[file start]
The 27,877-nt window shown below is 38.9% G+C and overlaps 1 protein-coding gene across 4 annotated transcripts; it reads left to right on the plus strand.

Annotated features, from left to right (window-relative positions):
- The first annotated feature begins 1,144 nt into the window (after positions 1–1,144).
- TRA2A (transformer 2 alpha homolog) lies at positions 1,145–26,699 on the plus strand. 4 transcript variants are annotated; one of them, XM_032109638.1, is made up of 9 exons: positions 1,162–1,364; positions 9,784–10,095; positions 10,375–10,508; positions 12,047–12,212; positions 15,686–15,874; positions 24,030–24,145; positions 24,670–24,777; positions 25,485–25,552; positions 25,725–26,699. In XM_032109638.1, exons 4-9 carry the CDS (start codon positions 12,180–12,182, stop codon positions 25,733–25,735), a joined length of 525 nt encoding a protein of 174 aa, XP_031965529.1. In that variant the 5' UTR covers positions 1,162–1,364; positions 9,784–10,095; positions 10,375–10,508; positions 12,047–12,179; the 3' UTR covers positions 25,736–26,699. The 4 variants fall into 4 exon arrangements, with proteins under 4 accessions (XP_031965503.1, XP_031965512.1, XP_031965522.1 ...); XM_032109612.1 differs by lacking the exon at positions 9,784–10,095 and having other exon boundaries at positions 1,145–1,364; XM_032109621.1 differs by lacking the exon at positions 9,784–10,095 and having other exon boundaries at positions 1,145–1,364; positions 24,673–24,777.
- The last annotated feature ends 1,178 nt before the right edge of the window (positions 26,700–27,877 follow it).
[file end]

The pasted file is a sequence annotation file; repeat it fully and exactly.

The 27,877-nt window shown below is 38.9% G+C and overlaps 1 protein-coding gene across 4 annotated transcripts; it reads left to right on the plus strand.

Annotated features, from left to right (window-relative positions):
- The first annotated feature begins 1,144 nt into the window (after positions 1–1,144).
- TRA2A (transformer 2 alpha homolog) lies at positions 1,145–26,699 on the plus strand. 4 transcript variants are annotated; one of them, XM_032109638.1, is made up of 9 exons: positions 1,162–1,364; positions 9,784–10,095; positions 10,375–10,508; positions 12,047–12,212; positions 15,686–15,874; positions 24,030–24,145; positions 24,670–24,777; positions 25,485–25,552; positions 25,725–26,699. In XM_032109638.1, exons 4-9 carry the CDS (start codon positions 12,180–12,182, stop codon positions 25,733–25,735), a joined length of 525 nt encoding a protein of 174 aa, XP_031965529.1. In that variant the 5' UTR covers positions 1,162–1,364; positions 9,784–10,095; positions 10,375–10,508; positions 12,047–12,179; the 3' UTR covers positions 25,736–26,699. The 4 variants fall into 4 exon arrangements, with proteins under 4 accessions (XP_031965503.1, XP_031965512.1, XP_031965522.1 ...); XM_032109612.1 differs by lacking the exon at positions 9,784–10,095 and having other exon boundaries at positions 1,145–1,364; XM_032109621.1 differs by lacking the exon at positions 9,784–10,095 and having other exon boundaries at positions 1,145–1,364; positions 24,673–24,777.
- The last annotated feature ends 1,178 nt before the right edge of the window (positions 26,700–27,877 follow it).